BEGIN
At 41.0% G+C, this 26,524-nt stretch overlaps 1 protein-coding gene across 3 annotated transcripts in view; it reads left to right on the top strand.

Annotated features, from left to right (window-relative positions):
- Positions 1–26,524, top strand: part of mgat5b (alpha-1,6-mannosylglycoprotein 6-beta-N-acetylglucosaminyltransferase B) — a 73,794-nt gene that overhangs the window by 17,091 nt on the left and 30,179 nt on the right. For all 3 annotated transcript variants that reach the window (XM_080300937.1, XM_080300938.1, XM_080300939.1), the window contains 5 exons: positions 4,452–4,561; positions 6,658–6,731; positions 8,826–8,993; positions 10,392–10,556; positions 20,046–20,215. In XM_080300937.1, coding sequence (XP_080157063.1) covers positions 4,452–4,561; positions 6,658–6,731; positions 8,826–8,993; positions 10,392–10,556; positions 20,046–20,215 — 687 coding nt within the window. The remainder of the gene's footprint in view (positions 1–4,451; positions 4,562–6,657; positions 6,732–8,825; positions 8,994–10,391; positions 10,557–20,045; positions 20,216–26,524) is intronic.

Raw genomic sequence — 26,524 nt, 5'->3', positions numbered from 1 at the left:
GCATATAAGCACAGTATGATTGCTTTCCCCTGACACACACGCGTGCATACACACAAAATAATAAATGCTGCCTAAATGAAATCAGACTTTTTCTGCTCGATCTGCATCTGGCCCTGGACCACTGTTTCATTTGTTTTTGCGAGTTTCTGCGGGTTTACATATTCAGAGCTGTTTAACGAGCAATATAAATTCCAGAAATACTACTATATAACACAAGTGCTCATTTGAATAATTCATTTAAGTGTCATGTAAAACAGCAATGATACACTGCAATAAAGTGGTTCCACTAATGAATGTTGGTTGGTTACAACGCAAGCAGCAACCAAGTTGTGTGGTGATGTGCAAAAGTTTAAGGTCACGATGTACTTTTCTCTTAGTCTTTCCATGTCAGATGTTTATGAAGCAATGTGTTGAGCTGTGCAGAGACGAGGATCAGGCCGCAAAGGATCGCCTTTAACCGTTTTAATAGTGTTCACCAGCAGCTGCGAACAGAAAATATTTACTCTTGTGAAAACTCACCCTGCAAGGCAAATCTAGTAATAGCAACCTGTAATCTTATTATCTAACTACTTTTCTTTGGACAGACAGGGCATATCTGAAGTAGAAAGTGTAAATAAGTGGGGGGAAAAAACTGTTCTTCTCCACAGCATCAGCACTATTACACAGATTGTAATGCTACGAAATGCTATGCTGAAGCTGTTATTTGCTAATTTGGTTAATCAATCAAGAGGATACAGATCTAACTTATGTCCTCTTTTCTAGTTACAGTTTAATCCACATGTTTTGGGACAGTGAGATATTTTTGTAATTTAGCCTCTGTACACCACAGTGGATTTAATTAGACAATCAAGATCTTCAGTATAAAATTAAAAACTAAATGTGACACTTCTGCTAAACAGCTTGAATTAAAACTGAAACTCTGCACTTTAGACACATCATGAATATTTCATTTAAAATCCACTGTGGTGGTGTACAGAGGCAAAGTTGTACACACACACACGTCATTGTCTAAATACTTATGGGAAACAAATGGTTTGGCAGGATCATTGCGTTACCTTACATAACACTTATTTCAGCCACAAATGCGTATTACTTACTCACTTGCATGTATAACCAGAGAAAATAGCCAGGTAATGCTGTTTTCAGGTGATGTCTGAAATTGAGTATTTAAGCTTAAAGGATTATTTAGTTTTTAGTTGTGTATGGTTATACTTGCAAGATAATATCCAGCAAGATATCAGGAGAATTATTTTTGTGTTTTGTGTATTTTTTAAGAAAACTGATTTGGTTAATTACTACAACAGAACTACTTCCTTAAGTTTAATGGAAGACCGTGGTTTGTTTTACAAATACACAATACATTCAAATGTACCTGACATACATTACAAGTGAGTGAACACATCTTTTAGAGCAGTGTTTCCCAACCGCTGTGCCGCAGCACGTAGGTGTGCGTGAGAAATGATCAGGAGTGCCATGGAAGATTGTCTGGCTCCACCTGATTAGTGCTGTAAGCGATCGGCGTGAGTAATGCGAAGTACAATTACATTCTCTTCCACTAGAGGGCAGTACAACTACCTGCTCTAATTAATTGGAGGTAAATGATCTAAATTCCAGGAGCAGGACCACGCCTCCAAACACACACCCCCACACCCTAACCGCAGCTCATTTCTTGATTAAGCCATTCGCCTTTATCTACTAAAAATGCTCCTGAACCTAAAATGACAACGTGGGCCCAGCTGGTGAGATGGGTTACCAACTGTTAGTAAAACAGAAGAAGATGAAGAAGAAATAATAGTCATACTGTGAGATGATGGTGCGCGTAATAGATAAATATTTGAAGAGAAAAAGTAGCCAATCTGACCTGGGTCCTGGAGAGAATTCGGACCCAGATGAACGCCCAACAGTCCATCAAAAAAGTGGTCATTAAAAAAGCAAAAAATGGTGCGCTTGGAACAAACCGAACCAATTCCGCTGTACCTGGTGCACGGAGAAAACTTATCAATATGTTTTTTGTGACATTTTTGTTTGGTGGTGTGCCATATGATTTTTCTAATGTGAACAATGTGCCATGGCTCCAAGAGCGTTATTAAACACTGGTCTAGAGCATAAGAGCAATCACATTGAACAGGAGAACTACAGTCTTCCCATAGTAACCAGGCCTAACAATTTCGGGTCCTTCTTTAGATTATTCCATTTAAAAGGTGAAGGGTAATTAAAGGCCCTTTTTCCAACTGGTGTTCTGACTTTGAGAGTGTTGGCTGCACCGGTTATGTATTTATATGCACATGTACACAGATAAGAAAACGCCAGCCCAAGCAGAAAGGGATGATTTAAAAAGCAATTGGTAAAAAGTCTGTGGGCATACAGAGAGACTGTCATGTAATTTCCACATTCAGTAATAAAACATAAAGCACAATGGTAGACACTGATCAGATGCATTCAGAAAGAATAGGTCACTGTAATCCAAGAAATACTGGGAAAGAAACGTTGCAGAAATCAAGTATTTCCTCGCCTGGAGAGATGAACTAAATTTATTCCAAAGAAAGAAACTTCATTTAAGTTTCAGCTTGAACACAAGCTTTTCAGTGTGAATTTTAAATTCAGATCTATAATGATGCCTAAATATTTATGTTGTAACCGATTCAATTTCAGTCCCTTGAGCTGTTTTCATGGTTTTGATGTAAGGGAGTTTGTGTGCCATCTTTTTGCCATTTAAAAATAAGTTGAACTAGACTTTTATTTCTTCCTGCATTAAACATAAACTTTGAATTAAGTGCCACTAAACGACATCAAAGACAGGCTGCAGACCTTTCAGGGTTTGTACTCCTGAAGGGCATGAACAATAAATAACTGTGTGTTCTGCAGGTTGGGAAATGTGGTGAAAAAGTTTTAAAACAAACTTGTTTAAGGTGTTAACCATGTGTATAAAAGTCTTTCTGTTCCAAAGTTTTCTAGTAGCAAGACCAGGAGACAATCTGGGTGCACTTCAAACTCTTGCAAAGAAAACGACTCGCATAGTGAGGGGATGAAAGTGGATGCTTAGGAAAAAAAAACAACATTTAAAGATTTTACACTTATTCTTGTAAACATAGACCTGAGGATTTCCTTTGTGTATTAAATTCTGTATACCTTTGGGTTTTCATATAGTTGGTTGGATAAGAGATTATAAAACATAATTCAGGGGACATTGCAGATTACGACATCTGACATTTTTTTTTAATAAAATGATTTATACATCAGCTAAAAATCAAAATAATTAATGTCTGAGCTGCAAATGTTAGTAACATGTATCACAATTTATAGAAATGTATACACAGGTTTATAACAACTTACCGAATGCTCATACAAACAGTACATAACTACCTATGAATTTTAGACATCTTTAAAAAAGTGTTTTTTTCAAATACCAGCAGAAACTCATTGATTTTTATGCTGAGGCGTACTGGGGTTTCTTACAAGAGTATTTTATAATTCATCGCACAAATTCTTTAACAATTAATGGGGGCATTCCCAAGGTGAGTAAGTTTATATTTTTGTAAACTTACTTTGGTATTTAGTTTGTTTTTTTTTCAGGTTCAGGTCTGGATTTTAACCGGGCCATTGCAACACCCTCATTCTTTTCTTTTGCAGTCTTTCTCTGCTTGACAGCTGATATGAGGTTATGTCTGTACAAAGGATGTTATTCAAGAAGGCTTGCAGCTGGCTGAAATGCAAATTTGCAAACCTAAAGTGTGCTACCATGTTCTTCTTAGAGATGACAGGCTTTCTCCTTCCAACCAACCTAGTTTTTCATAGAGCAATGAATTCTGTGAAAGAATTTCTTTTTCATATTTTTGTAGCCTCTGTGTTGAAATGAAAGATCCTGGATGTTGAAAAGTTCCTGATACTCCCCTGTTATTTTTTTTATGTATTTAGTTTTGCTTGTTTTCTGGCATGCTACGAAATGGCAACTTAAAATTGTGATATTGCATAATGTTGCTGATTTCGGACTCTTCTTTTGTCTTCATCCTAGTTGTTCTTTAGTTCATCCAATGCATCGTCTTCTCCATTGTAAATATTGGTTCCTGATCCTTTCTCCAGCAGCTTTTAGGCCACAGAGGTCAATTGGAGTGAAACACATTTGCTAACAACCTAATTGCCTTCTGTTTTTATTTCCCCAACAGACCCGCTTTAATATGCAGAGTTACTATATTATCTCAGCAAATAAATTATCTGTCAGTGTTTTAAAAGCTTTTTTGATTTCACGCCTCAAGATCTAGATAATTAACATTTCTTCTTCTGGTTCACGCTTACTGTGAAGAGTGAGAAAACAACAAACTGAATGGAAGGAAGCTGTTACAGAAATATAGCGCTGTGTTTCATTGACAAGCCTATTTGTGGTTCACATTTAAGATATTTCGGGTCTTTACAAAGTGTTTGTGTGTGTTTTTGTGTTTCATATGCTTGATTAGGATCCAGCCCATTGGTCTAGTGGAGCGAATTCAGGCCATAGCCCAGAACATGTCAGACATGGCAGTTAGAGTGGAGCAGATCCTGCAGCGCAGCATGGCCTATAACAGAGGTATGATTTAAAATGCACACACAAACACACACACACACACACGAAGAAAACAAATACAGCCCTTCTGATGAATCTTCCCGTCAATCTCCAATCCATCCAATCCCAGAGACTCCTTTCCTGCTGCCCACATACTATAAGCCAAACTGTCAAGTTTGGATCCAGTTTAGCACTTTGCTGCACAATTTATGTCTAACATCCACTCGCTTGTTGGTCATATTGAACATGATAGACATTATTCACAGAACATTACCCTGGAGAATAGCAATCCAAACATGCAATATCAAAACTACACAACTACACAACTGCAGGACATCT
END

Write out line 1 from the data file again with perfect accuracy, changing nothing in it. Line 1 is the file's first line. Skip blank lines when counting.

At 41.0% G+C, this 26,524-nt stretch overlaps 1 protein-coding gene across 3 annotated transcripts in view; it reads left to right on the top strand.